UPDATES: Alot of interest

FNBs media liason officer, Bongolethu Futuse, says that the interest rate is based on several factors, inclucing the applicant's age, type and period of employment, level of indebtedness and the repayment period. African Bank's rate is 170.4%.

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Submitted by : Joe Wolfson of Echunga on 2010-01-31 02:42:48
I think we need to be careful how we deal with problems like this. I as a young newly qualified person ran up debts I could not afford and spent about 5 years paying for my sins of around 6 months.

It has made me aware that the system seeks to enslave you. Once you are on the debt spiral than you work to service the banks. It's no different overseas - in the UK for example, I have been helping someone with an interest rate of 19.9% and a loan guarantee policy that's technically impossible for them to claim on as he is self employed the policy is at a total cost of 36% of the loan and earns interest at the great rate of 9%. This all in an environment where the official bank rate is 1.5%.

So South Africa is no different and I don't think that anyone, other than socialists, believes that the calculation of the interest rate is anything other than a risk reward process. The higher the risk the higher the rate of interest. The forcing by any means to regulate or suggest that all interest rates should be the same without recognition of risk is irresponsible and inflammatory. The consequences would be to condemn the entire nation of home owners the responsibility to cover the bad debt of the risky loans. In addition, this would force banks to grant loans even though they knew the person wouldn't or couldn't service them under the disguise of non discrimination procedures.

Sorry Mr Editor I don't think there is currently a system that's better in practice than capitalism so you won't get my vote in this regard and you appear to be a little bit biased here. I don't like banks , I don't like the way they behave and would support laws that prohibit them from lending people money they cannot afford to repay but single platforms of interest rates for all types of risk is not just outrageous but illogical.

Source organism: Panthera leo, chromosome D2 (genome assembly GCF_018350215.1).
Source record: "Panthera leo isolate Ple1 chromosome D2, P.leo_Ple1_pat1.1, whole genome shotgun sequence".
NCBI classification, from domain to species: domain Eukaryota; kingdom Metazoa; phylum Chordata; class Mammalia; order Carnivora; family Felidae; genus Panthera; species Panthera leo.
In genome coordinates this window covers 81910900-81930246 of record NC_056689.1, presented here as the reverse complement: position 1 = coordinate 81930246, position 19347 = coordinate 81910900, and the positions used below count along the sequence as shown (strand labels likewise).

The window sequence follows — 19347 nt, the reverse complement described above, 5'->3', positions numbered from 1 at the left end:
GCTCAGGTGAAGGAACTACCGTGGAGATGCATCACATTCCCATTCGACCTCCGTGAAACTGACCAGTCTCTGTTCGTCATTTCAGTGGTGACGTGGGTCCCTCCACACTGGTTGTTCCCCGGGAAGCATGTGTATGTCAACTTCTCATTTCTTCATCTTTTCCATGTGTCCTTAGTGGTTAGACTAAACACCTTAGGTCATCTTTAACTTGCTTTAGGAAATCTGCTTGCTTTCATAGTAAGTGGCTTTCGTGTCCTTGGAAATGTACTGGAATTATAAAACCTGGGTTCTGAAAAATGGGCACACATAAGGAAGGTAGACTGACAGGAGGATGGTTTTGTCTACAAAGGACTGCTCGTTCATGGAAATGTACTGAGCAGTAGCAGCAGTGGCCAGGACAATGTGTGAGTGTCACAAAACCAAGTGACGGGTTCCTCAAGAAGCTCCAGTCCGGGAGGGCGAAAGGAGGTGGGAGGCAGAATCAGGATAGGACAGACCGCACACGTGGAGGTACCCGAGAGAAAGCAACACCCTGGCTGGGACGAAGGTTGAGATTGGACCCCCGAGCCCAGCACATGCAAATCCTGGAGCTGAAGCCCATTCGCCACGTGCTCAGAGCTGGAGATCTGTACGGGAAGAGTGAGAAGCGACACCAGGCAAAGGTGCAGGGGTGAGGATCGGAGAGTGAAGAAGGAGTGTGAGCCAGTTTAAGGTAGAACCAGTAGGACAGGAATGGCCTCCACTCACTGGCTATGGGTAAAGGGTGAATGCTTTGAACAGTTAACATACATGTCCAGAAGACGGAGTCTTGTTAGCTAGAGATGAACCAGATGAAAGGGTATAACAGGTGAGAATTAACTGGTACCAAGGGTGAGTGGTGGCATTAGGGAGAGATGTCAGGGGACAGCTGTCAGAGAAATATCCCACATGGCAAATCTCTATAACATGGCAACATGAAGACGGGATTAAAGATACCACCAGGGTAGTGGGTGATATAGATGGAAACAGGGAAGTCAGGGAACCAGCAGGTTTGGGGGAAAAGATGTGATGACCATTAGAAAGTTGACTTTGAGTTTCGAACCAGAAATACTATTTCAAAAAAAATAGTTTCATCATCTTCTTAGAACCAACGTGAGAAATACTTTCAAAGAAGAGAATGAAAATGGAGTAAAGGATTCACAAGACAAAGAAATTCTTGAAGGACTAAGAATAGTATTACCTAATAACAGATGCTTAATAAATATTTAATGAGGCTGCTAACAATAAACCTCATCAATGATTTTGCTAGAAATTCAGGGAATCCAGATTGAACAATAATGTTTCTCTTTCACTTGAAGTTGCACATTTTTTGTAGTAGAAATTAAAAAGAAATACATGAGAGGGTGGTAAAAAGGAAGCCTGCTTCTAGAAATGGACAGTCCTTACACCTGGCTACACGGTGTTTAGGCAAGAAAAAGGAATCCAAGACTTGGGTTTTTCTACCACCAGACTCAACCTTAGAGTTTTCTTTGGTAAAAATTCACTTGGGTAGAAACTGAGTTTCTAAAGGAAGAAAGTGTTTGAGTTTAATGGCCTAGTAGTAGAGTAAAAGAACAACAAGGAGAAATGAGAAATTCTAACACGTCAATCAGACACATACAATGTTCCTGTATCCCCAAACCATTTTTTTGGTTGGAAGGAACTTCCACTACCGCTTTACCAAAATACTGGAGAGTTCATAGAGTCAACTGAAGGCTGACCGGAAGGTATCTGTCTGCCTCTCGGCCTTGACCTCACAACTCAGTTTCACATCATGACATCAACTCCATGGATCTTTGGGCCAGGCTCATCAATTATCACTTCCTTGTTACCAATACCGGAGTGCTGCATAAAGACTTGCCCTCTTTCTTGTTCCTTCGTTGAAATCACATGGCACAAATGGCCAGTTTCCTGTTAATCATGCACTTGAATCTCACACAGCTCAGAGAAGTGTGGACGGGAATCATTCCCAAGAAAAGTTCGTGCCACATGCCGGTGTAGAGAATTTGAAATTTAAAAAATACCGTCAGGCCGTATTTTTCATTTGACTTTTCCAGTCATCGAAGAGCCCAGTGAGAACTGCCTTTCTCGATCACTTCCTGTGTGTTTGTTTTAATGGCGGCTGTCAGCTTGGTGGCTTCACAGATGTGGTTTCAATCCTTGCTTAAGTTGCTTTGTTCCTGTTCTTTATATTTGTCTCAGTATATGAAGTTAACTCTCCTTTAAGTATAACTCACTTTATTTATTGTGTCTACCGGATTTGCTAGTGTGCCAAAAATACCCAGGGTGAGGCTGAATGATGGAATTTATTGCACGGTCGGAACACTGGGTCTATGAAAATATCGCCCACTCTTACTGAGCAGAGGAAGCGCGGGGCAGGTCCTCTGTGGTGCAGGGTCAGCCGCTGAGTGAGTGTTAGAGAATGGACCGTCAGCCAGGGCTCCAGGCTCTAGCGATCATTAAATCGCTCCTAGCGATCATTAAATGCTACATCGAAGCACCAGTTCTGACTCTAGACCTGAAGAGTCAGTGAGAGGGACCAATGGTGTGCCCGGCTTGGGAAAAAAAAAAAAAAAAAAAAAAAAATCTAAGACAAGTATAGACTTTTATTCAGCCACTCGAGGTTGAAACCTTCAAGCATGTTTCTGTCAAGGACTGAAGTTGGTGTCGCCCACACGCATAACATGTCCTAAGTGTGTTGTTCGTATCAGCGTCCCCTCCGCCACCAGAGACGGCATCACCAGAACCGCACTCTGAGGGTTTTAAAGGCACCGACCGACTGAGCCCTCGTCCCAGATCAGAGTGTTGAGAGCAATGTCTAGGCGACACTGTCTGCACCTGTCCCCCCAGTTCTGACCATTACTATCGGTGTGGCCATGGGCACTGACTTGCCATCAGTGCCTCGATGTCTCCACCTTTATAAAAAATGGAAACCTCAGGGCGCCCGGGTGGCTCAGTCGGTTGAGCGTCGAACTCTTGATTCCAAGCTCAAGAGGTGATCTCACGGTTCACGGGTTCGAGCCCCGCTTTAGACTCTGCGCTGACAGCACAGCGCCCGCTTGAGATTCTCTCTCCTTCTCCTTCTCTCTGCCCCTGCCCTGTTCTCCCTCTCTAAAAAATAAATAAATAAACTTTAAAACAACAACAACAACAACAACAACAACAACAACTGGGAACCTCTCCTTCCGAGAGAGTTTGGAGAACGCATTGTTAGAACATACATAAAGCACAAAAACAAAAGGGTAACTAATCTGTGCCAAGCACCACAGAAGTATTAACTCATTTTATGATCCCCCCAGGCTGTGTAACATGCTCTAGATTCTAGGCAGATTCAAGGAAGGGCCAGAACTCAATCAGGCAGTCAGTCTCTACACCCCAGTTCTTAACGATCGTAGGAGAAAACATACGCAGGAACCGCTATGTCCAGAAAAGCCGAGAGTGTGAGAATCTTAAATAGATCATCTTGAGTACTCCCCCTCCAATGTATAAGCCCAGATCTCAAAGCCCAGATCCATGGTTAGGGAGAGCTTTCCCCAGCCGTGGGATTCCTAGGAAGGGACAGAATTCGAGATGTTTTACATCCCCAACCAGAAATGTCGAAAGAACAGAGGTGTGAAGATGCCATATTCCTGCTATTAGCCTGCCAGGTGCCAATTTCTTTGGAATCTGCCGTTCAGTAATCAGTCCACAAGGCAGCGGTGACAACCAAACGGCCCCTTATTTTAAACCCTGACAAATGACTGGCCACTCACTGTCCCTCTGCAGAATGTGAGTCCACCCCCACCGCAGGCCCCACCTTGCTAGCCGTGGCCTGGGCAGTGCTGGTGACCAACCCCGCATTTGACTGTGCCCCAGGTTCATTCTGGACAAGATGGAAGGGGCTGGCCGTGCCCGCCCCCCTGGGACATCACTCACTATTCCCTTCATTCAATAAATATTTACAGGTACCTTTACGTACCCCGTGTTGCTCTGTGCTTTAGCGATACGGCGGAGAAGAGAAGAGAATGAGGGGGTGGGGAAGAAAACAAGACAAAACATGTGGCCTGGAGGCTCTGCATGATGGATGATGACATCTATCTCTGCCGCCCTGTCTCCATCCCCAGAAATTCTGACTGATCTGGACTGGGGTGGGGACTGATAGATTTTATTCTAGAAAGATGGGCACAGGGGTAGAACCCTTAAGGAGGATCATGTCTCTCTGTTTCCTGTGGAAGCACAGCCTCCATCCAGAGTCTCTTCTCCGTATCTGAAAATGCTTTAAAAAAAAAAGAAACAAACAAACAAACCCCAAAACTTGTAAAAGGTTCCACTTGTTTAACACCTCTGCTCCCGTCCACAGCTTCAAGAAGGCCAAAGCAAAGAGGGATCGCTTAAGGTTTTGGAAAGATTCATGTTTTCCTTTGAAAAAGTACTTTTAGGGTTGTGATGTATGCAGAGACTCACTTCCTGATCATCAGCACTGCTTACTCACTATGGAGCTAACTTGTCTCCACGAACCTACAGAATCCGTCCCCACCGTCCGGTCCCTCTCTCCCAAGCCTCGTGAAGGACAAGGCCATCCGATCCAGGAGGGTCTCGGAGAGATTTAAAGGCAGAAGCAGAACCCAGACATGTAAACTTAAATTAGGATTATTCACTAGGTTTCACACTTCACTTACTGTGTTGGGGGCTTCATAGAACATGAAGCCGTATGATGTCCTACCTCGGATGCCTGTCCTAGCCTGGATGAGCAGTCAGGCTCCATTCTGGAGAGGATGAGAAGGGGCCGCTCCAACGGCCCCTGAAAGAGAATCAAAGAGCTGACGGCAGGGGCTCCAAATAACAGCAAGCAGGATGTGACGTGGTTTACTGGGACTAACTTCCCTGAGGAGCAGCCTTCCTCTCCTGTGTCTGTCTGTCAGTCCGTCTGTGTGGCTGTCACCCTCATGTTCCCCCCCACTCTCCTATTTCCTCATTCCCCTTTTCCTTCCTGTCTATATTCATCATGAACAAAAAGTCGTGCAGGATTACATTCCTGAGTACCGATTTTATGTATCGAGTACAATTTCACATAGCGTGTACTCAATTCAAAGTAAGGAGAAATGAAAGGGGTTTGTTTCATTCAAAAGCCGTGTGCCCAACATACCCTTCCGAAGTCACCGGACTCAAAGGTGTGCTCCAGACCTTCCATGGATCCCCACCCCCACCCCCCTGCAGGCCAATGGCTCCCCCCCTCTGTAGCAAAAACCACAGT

Editor's Note
Thank you. Only politicians would be in votes-seeking business not this Editor. Banks are under no obligation to lend money if they don't want to; how many applicants have had their loans applications turned down?
Submitted by : David Claase of Johannesburg on 2010-01-04 20:53:00
Er...yes...high risk borrowers DO need to pay more...it's a pretty simple principle to understand, Mr Nose. Let's take insurance premiums - someone who insures their car which is left, unlocked, with no alarm or immobiliser on a street in Hillbrow should probably by paying more of a risk premium then the person who keeps their suitably secured car locked in a garage, wouldn't you agree?

In terms of loan insurance - this is a category of insurance which settles outstanding loans in the event that the borrower dies (or is retrenched or disabled, depending on the policy). This cover does not settle if the borrower defaults on the loan. There is no effective type of insurance for outright bad debts as the premium would cost the same as the value of the bad debt. AIG learned that lesson the hard way following the sub-prime crisis. That is why banks try to price risk upfront and attempt to either exclude really risky loans, or price the risk properly.